Some 40 years ago, I was told that flight crews in the future will be comprised of a pilot and a dog. The pilot will be there to feed the dog, and the dog there to bite the pilot in case he or she tries to touch anything. It was funny then; now, it appears prescient.
Drones, or Unmanned Aerial Vehicles (UAVs) — also known as Remote Piloted Vehicles (RPAs) by the International Civil Aviation Organization (ICAO) — have been in military use for those 40 years, for reconnaissance as well as for combat.
But UAVs for commercial use — that’s something new, and a hotly debated issue. Current U.S. regulations restrict remote-control commercial UAVs’ size to 55 pounds, and flight operations to below 400 feet, quite sufficient for aerial filming or to monitor remote farmland or facilities.
The concern is one of training and regulation: will commercial UAVs stay below 400 feet? What is the potential to interfere with low-flying manned aircraft, perhaps carrying passengers? And what is their future?
In September, the FAA approved the use of UAVs for commercial purposes as per an exemption provided by the 2012 FAA Modernization and Reform Act, Section 333. More than 50 companies already have applied for these exemptions, for aerial mapping, facilities monitoring, and movie production. As of this writing, 13 have been approved for limited operations for crop surveying and movie production, thanks to some heavy lobbying by Hollywood. FedEx, Amazon, and UPS have added their voices to that lobby, looking to use UAVs for small package delivery.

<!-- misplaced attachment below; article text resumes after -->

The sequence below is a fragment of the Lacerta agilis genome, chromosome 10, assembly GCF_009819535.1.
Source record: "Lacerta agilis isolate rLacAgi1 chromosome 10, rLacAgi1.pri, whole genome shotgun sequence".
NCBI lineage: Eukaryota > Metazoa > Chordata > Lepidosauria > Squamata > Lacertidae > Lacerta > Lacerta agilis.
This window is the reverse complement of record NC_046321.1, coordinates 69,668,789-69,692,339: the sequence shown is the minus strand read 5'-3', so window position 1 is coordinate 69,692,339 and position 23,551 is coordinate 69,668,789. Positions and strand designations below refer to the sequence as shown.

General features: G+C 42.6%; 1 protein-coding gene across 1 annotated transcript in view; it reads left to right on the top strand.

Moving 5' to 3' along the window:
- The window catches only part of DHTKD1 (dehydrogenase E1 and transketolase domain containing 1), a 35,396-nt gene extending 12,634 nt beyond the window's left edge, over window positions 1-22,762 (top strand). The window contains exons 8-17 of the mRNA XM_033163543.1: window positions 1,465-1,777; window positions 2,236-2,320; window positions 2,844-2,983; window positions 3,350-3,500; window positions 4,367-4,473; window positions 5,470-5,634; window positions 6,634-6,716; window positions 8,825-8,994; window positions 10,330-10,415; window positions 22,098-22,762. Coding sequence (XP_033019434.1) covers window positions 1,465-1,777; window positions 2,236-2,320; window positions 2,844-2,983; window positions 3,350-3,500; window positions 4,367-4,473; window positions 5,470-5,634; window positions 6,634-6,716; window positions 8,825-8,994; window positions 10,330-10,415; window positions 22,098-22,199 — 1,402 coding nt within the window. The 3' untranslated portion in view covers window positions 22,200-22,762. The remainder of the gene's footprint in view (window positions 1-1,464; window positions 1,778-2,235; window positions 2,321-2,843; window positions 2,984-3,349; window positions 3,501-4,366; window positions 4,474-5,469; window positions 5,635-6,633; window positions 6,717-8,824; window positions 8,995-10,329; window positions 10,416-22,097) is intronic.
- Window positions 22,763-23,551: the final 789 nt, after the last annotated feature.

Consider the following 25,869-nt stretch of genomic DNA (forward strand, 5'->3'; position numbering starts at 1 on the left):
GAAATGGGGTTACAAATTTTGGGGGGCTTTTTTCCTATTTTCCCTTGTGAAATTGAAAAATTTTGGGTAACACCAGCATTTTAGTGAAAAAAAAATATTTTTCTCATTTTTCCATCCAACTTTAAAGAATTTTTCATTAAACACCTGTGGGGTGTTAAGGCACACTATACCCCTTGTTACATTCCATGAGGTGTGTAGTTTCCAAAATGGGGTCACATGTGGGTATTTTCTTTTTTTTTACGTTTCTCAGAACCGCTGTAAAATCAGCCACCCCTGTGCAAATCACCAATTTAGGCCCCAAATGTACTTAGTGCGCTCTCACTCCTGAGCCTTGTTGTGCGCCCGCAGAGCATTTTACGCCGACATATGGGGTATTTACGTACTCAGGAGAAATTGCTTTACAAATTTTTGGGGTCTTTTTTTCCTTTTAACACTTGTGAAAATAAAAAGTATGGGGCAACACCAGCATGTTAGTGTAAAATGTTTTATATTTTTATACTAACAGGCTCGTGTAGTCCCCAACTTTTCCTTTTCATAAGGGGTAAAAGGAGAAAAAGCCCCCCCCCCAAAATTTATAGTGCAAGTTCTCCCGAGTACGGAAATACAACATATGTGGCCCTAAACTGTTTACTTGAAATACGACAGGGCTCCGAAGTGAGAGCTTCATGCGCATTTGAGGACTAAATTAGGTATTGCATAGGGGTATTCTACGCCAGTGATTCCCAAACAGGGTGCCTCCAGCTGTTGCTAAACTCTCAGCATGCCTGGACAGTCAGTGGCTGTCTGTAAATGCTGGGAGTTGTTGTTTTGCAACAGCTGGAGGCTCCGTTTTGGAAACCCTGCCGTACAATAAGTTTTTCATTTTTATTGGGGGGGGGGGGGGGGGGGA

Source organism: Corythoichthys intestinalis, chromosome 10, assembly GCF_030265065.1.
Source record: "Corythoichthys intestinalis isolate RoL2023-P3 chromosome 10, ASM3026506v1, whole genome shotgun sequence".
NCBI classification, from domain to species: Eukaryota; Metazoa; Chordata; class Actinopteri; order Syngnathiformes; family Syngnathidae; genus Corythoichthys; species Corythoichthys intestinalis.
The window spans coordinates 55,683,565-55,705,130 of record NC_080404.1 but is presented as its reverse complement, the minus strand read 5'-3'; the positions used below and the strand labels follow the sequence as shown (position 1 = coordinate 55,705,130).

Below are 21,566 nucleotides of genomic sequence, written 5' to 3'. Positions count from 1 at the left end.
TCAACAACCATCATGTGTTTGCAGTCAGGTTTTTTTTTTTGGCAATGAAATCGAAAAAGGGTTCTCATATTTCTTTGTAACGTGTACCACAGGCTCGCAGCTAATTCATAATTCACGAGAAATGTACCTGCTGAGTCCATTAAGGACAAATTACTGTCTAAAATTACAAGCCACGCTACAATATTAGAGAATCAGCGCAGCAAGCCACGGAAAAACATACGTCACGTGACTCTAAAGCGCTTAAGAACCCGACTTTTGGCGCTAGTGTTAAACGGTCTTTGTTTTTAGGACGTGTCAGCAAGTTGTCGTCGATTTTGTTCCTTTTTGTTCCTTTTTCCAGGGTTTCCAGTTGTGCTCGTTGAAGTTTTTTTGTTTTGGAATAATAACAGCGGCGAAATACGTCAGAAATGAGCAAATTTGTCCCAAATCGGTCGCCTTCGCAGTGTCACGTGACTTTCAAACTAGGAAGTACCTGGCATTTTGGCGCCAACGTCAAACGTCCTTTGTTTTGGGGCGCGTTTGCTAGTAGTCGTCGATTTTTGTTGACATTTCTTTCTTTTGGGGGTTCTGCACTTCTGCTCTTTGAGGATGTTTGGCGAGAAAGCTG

That lobbying is about increase, by a very different group: the U.S. Congress. The Association for Unmanned Vehicle Systems International (AUVSI) forecasts that drone use will create 100,000 jobs and $82 billion in economic impact in the first 10 years after approval. Those are numbers no self-respecting legislator seeking reelection can ignore.
How large a leap is it from photo missions and package delivery to UAV passenger transportation? Nicholas Carr’s 2014 book The Glass Cage examines the accelerating expansion of automation into modern life. The chapter “On Autopilot” traces the impact of the resulting changes on today’s pilots’ “stick-and-rudder” skills. As automation assumes more control of routine flight activities, the pilot’s challenge becomes one of maintaining those critical skills. That makes twice-yearly recurrent training sessions in Level-D full-flight simulators mandatory to insure optimal operational safety.
While pilotless passenger aircraft may still be years away, aviation automation remains on a fast track. As Nancy Risso writes in this issue (“NextGen — Why?” p. 10), jet owners are required to install Automatic Dependent Surveillance — Broadcast Business (ADS-B) equipment by 2020.
And by then, a very different group of lads and lassies may be staffing our aircraft. BAA